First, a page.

Last week the Ear ran a story about a chance to become the "Oregon History Idol" and sing the Oregon anthem, "Oregon, My Oregon," the words of which were written in 1920 by Astoria Judge JOHN A. BUCHANAN (pictured, inset).

The story inspired some local wag, "SAM CLEMENS," with an address somewhere under the Astoria Bridge, to send in the poem "ASTORIA," written in December 1919, also purportedly by Judge Buchanan. But did the judge really write "Astoria"? It didn't say so on the page.

LIISA PENNER of the Clatsop County Historical Society (CCHS) to the rescue, yet again. She forwarded the Ear's inquiry to CAROL LAMBERT, a longtime volunteer at the Heritage Museum, and provided the photo of the judge.

"Judge Buchanan is my maternal grandfather," Carol wrote to the Ear. "He did indeed compose ‘Astoria,' which is printed in his book of poems titled ‘Sunset at the Bar,' on page 46." The judge apparently penned numerous poems in his lifetime.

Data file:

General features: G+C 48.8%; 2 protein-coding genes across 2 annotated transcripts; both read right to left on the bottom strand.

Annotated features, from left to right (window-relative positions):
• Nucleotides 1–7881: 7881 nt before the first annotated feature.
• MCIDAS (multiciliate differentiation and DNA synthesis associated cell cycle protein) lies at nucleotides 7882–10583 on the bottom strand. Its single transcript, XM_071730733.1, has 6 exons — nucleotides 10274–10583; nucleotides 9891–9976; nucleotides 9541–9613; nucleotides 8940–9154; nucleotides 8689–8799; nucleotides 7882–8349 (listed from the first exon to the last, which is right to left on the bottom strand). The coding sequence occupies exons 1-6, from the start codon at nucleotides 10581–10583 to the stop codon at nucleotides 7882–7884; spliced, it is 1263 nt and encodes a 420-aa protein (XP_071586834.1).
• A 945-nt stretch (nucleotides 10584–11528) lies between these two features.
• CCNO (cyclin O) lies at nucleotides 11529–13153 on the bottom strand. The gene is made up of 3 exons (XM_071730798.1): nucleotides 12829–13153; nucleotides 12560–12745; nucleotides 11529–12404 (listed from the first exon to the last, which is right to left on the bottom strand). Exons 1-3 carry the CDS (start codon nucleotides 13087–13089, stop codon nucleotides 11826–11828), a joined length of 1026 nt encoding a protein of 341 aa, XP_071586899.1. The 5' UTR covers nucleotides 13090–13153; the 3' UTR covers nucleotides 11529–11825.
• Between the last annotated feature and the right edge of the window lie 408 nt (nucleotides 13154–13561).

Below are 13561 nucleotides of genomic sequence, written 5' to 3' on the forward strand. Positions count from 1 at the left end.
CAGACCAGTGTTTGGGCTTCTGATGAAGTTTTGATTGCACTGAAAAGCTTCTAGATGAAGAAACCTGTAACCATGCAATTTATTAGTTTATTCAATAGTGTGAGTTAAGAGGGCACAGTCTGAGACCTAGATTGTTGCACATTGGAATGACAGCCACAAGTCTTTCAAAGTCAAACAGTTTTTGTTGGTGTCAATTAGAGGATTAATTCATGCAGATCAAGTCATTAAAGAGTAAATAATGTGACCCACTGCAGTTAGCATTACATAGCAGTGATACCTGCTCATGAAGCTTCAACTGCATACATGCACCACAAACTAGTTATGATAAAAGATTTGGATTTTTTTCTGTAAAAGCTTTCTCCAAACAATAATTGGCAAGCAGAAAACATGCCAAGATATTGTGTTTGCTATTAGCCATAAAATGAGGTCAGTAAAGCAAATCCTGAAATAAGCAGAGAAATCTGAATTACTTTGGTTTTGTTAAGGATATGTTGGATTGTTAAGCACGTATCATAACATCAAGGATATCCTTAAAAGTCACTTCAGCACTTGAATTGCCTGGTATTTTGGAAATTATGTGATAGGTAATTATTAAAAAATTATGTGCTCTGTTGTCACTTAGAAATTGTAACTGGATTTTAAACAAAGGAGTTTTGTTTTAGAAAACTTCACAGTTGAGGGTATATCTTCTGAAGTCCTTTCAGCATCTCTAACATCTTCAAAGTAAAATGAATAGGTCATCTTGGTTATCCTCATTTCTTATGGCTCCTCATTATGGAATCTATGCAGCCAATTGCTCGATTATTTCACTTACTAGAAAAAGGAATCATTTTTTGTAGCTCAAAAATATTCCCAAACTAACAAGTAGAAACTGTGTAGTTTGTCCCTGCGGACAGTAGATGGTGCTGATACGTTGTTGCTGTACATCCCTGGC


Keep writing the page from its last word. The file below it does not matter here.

Here's a verse from "Astoria": "Though other lands may bloom as fair, / As other lands I roam, / No other city can compare / With that I know as home; / No matter where my lot is cast, / Or what my fate may be, / My heart turns to Astoria, / Astoria by the Sea." Pictured, Astoria in about 1916.

Other historical tidbits about the judge (who died in 1935, and is buried at Ocean View Cemetery in Warrenton) are that he was one of the founders of the ASTORIA KIWANIS in 1919, as well as one of the original organizers of the CCHS, circa 1921.

He was proud of our fair city, and in the poem "Astoria" dreamed of Astoria's future as having "a hundred thousand happy homes / upon thy shores ... ," and "a thousand ships thy tribute bring." He also envisioned "a thousand cargoes marshaling / for every land and sea." Now that's something to think about.

— Elleda Wilson